Higher interest costs. Rising debt, without a reduction in interest rates, means higher interest payments. As the government borrows more, interest costs rise. Under baseline projections by the Congressional Budget Office (CBO), net interest costs will rise to 7.2 percent of GDP by 2052. That means that interest costs alone will consume 40 percent of federal revenues by 2052. As interest costs make up a larger share of the federal budget, policymakers will be forced to choose between paying interest on the debt and providing funding for other critical spending priorities, such as national defense and public health.

Rising debt further increases interest costs. The American Enterprise Institute’s (AEI) John Mantus and Mark Warshawsky found that a “1 percentage point increase in the federal debt‐​to‐​gross‐​domestic‐​product ratio is associated with an increase of nearly five basis points in the long‐​term interest rate…double what the Congressional Budget Office uses in its budget projections.” Interest rates that exceed CBO projections by just one percentage point could add another $30 trillion in interest costs over 30 years.

As the debt burden and interest costs rise, investors are likely to become increasingly concerned about the government’s ability to service debt. If investors demand even higher Treasury yields to continue lending after perceiving elevated risk, this means yet higher interest rates. Under the AEI model, higher‐​than‐​expected interest rates cause the debt‐​to‐​GDP ratio to rise to 235 percent by 2052 compared to the 185 percent forecasted in the CBO extended baseline.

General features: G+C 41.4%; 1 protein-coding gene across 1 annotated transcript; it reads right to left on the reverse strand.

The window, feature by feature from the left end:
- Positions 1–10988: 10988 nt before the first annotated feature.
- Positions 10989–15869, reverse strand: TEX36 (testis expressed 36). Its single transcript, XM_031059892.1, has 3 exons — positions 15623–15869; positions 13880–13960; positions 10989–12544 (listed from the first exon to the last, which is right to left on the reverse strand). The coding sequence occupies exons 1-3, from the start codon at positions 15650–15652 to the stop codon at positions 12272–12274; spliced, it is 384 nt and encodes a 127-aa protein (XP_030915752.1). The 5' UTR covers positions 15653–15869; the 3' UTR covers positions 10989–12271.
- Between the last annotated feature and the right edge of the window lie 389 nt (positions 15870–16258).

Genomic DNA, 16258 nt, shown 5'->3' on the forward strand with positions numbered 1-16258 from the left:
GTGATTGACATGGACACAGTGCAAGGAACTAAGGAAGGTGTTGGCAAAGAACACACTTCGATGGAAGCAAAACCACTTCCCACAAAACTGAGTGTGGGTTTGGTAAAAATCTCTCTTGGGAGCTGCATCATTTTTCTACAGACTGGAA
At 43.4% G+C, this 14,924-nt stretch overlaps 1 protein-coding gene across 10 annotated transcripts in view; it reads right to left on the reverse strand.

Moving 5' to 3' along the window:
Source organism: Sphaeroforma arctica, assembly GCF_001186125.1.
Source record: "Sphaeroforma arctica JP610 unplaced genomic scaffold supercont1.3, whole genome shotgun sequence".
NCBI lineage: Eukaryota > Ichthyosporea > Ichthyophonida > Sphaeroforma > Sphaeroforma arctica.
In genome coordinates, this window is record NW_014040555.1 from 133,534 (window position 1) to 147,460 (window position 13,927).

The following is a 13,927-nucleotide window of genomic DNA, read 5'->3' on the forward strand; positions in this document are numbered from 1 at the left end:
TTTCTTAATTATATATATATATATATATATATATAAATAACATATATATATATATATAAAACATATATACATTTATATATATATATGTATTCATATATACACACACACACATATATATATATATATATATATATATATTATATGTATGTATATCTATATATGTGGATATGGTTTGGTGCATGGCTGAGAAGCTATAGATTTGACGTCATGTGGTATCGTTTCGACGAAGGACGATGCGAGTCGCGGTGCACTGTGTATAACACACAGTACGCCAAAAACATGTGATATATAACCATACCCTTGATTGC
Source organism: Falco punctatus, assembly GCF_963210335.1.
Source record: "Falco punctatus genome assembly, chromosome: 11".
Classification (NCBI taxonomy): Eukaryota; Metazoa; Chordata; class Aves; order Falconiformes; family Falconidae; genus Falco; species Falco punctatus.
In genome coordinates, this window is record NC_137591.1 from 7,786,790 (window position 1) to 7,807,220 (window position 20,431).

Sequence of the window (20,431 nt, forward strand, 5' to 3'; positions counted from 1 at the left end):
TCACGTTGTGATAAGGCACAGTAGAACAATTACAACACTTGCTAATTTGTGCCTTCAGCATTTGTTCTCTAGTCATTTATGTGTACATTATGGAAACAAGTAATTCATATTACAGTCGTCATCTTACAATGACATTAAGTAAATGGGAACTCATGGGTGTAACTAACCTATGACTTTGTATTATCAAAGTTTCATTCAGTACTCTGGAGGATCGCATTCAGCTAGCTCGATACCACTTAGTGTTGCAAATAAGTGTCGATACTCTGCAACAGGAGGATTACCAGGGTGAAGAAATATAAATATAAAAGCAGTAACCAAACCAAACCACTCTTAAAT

Foreign investors, who hold approximately one‐​third of publicly held federal debt, will receive increased interest payments as interest rates rise. These elevated interest payments to foreign holders of U.S. debt would reduce America’s net international income (the difference between a nation’s income and its total production). Higher interest costs reduce America’s relative international economic standing while making the United States government increasingly dependent on foreign and domestic creditors.

Investment Crowd Out. As debt grows, it also crowds out private investments. When the government borrows money, it does so from the public and businesses. Increasingly, savings purchase Treasury securities instead of going towards productive capital investments like startups and other businesses, research and development, and new technologies. Even assuming possible benefits from increased federal borrowing, such as when the government makes effective public investments in public health or national security, debt crowd‐​out results in lower economic output and incomes.